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Discussion Starter #1
What do people drive at in terms of speed, and what is your average miles per KWH

Im driving a gen 2 leaf tekna 2013
 

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In my Mk1 I drive mostly at 55-60 and get about 3.3 - 3.5 miles/kWh on a generally flatish route (i.e. no steep or long hills). I can get better than that if I am lucky enough to be behind a large truck. I don't tailgate but even at a safe distance behind makes a difference.
 

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My Leaf is a late 2013 with 9000 miles on the clock. At speeds below 60 mph in the current mild weather I'm getting 4.0-4.3 miles/kWh, but in winter it was more like 3.3-3.7. Range at these speeds is normally 80-90 miles but I've seen over 100 from time to time. Motorway speeds make a big difference and bring the range down to 70 miles or so. I don't like to travel below 70mph on motorways in case ICE drivers get the impression that EVs are slow :).

Here I'm talking about real speeds - Leaf speedometers are notoriously optimistic and mine consistently over-reads by 10%. I'm sure that can be corrected but I haven't found out how as yet.
 

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Here I'm talking about real speeds - Leaf speedometers are notoriously optimistic and mine consistently over-reads by 10%. I'm sure that can be corrected but I haven't found out how as yet.
You can not adjust the speedometer from within the car. All EU vehicle speedometers are built to a specified EU tolerance of over reading by up to 10% plus 6.25 mph. You would have to use a third party device to achieve this or use a separate GPS device.
 

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You won't be able to adjust the speedo.

It is a legal requirement that speedos don't underread and they must not overread by more than 10% +6.25mph.

This is according to the the regulations but if you allow for normal errors in the system, manufacturing tolerances, tyre wear etc then in practice all speedos overread to some extent.

See here: http://www.legislation.gov.uk/uksi/1986/1078/regulation/35/made#text=speedometer

In practice, to ensure that all speedos in all cars comply with the regulations at all times the accuracy of car speedos must be manufacturered much better than the regulations will permit. It is unlikely that any speedos are either be 100% accurate or overread by 10%+6.25mph IMO. It is also very likely that the inaccuracy will vary depending on the speed. Much more likely then is that all car speedos overread by 5-10%. This is also my experience.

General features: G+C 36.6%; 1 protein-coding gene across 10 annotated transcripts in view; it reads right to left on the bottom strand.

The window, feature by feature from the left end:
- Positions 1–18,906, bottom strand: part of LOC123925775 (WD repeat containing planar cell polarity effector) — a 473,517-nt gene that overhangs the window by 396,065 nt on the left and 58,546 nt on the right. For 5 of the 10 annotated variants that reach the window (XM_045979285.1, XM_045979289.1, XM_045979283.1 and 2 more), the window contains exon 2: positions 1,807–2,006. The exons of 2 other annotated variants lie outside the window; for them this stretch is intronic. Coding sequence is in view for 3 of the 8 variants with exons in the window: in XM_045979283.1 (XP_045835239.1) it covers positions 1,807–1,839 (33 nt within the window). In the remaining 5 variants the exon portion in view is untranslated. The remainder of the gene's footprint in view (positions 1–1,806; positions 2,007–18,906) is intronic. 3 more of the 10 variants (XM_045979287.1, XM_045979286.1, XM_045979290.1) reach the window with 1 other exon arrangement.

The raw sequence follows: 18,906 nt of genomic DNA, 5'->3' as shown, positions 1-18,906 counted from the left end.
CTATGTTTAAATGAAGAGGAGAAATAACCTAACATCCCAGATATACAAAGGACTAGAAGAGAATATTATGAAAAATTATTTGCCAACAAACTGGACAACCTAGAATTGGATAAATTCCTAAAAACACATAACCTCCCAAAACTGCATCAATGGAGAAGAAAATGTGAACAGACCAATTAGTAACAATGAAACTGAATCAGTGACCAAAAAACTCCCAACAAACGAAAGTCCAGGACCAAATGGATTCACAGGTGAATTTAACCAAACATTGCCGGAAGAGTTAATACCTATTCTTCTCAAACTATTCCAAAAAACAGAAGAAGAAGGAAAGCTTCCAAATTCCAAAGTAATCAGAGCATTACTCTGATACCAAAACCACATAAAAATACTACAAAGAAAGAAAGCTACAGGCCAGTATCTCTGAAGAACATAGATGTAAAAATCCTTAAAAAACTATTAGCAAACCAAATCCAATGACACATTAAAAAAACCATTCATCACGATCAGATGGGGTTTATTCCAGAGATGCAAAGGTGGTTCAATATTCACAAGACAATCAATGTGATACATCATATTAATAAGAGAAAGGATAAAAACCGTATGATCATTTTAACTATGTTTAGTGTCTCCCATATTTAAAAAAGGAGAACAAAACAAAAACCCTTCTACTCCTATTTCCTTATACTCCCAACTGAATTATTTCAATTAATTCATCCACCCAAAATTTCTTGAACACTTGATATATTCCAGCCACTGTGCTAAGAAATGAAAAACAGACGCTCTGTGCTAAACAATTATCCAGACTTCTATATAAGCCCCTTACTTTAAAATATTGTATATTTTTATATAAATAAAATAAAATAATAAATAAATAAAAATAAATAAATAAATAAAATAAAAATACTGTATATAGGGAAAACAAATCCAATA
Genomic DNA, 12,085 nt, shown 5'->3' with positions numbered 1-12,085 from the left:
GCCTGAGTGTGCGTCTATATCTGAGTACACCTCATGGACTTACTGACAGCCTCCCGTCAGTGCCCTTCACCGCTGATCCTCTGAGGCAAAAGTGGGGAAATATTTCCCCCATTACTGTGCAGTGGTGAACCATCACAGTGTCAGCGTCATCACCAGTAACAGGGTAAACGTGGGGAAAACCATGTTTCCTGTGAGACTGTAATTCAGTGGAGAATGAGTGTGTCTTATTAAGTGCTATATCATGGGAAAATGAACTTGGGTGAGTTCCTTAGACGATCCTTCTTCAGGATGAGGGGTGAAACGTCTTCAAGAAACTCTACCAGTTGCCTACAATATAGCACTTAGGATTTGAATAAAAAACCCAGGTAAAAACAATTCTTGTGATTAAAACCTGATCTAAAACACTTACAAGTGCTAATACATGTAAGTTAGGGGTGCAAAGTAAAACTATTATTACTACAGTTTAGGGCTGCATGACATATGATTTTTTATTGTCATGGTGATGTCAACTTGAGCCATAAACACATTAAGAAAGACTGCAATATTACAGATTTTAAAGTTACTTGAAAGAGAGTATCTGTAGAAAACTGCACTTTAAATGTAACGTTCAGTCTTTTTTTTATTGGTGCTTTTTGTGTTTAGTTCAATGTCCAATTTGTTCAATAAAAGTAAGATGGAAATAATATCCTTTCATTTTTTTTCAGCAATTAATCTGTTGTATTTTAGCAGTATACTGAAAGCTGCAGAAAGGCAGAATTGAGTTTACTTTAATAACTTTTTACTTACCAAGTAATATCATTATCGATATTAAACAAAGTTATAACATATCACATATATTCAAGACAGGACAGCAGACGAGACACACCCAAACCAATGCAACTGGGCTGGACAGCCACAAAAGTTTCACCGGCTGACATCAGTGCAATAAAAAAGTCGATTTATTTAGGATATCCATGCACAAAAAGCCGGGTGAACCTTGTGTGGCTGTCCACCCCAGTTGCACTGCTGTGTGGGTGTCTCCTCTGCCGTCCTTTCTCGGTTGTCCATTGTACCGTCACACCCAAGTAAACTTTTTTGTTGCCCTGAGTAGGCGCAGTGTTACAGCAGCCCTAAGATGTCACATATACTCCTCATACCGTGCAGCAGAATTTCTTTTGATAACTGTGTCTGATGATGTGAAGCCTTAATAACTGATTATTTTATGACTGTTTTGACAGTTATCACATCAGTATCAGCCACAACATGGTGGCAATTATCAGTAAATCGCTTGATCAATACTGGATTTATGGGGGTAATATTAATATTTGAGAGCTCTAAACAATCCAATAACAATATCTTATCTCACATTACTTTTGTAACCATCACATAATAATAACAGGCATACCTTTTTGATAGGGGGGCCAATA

To use GPS as a guide to actual speed can also be misleading. GPS usually only gives horizontal speed. If you are on a slope then it will underread your actual speed. This can be significant on fast roads with steepish hills. If you want to check your speed accurately then you must not be going really slowly (GPS is less accurate at slow speeds) and also be on the flat (no hill).

AFAIK The only accurate way to measure speed is timing over a measured distance. Even the radar guns have inaccuracies although they are very small and insignificant when measuring the speed of a car.
 

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Not sure what I'm doing right but I travel mostly duel carridge ways with some motorway and county roads thrown in. I do 60-70 on the motorways and 40-50 on the dual carriageways I'm usually just over 5 miles to the KW. I hardly ever use the breaks other than coming to a complete stop though, I wonder if that's it?
 

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Discussion Starter #7
Im getting ove 5 all tje time now the other week I had 6:1
 

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Doing 60mph on a flat road about 6kw and over all about 5.7kw. But when I driving the car it has a meter that tells me how many kW have been used, yesterday after I did 9 miles it said 1 kW has been used, and as I continue to drive I get a little less for each kW.
 

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You won't be able to adjust the speedo.

It is a legal requirement that speedos don't underread and they must not overread by more than 10% +6.25mph.

This is according to the the regulations but if you allow for normal errors in the system, manufacturing tolerances, tyre wear etc then in practice all speedos overread to some extent.